International Women's Day: Emirati national Sharihan Al Mashary on being a pioneer in the workplace and inspiring others

She spoke to City Times about why gender is irrelevant in the workplace

Photo: Supplied
Photo: Supplied

By Husain Rizvi

Published: Tue 8 Mar 2022, 7:59 AM

Last updated: Fri 11 Mar 2022, 1:06 PM

Daughter of one of the first Emirati developers in the UAE, Sharihan Al Mashary grew up visiting projects at construction sites. For her parents, work was never classified as the mainstay of a particular gender. Sharihan’s father had a simple philosophy: hard and honest work, dedication, and working your way up from the bottom core, because with a strong base foundation and pillars of values, you will rise and never collapse.

Perhaps the simple mantra has helped Sharihan reach where she is today. An Emirati woman who has operated and managed hotels for 14 years, she also boasts of achieving the tag of the UAE’s first ever female General Manager among many other key achievements.

We speak to Sharihan, a pioneering woman in the UAE’s hospitality industry, and discuss International Women’s Day, its significance, and how certain issues surrounding gender still persist.

You were the first female Emirati General Manager in the UAE and the Middle East region. What are the lessons you would like others to take away from that feat?

In my 14 years I’ve learnt, doing more will get you far, knowing more will get you further and meeting more will broaden your horizon. The key is to have a strong foundation and build on this foundation, hard work and putting in the time, insatiable dedication, and stay true to your values and learn more skills; be a specialist and a generalist at the same time.

Outside of being a successful General Manager of a luxury Hotel, I was training the UAE national team and youth in the WorldSkills International and Emirates Skills Competition — which are linked with technical and vocational education; I developed the Emirates Graduate Trainee Programme for the national workforce in Hospitality and more. Always do more than what you’re bound to do and you’ll find your purpose lies beyond the four walls of success.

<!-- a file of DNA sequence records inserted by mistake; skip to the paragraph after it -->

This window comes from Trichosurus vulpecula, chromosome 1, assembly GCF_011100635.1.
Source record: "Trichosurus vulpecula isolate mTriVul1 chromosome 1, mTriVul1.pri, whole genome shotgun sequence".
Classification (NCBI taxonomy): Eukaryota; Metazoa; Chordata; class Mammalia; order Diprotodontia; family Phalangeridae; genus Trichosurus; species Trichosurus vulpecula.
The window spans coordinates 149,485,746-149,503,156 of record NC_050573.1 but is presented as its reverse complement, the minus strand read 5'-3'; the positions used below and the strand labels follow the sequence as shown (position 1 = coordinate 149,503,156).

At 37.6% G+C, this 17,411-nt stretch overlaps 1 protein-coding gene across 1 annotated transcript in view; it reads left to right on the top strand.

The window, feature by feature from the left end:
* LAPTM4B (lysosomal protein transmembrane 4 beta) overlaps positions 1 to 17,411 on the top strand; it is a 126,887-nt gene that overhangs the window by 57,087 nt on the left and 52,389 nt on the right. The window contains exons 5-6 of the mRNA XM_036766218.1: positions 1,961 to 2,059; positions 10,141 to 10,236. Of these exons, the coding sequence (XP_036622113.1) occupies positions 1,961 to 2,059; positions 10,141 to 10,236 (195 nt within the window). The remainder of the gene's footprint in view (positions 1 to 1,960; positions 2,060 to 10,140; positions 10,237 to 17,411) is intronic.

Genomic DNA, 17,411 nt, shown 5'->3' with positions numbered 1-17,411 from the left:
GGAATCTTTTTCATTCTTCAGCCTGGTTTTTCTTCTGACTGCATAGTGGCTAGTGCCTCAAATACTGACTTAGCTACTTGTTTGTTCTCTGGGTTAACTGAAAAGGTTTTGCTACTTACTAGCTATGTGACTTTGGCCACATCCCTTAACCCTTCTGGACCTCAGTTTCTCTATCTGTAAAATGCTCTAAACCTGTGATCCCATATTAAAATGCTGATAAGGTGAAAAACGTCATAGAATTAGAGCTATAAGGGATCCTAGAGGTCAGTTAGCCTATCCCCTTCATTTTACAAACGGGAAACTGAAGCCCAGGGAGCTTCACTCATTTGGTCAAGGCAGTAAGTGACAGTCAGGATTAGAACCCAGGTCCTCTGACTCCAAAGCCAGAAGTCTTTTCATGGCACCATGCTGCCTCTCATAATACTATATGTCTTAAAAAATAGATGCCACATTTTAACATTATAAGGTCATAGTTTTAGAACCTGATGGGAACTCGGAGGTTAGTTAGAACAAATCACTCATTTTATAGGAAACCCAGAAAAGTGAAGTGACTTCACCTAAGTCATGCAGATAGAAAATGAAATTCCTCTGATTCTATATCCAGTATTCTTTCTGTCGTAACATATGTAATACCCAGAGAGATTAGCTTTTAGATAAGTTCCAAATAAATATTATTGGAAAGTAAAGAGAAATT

What does IWD mean to you?

It’s a dedicated day to recognise and talk about people (women) and topics unspoken or unseen and the positive outcomes that changed a policy, community, ministry, country or simply, a mindset.

There’s a lot of talk around negative feminism. How do you counter those?

In a society made of man, woman, and humanity, feminism or feminist traits have been subjected to views and we are lucky and privileged here in the UAE where gender hasn’t dictated our career path, but tradition holds its own special charm of our roles as part of the family, members of society and citizens.

How would you address the cultural issues that have surfaced around gender inequality?

Culture and tradition support roles, which play a significant part in shaping, nurturing, and building characters and members of society. Gender roles are an old tradition that have evolved and not just in this region. We uphold our Emirati culture and heritage preciously and it serves a fundamental purpose; equality always existed in the UAE. Culture may have had certain views on certain career choices and timelines for marriage, and even that has evolved and changed.

In simple words, how can the world celebrate women?

Give us the opportunity to talk about our stories to younger girls and it would be revolutionary to have equal pay in the private and hospitality sectors.

Why do you think having an IWD is necessary?

It perhaps has aided in putting topics on the forefront.

How has the UAE helped with its reforms around women?

From the time of our founding father to the mother of the nation, to the appointment of women as our ministers and members of parliaments, we’ve always been progressive.

What do you foresee for all the issues surrounding gender inequality, pay gap etc?

There’s got to be a mandate that is inclusive of all. In 2020, the Covid-19 pandemic may have reformed previous plans for an ultimate shift in paradigm — industries, skills, education, and policies have been given a plain canvas to redefine and rewrite the future of employment and skills and not just gender work and pay gap.

What can the male gender do to highlight such issues?

I don’t feel it’s gender that is the key component in fighting inequality and pay gap issues; moreover it is down to the policy makers and key decision makers to recognise and understand that in our modern society these issues are no longer acceptable.

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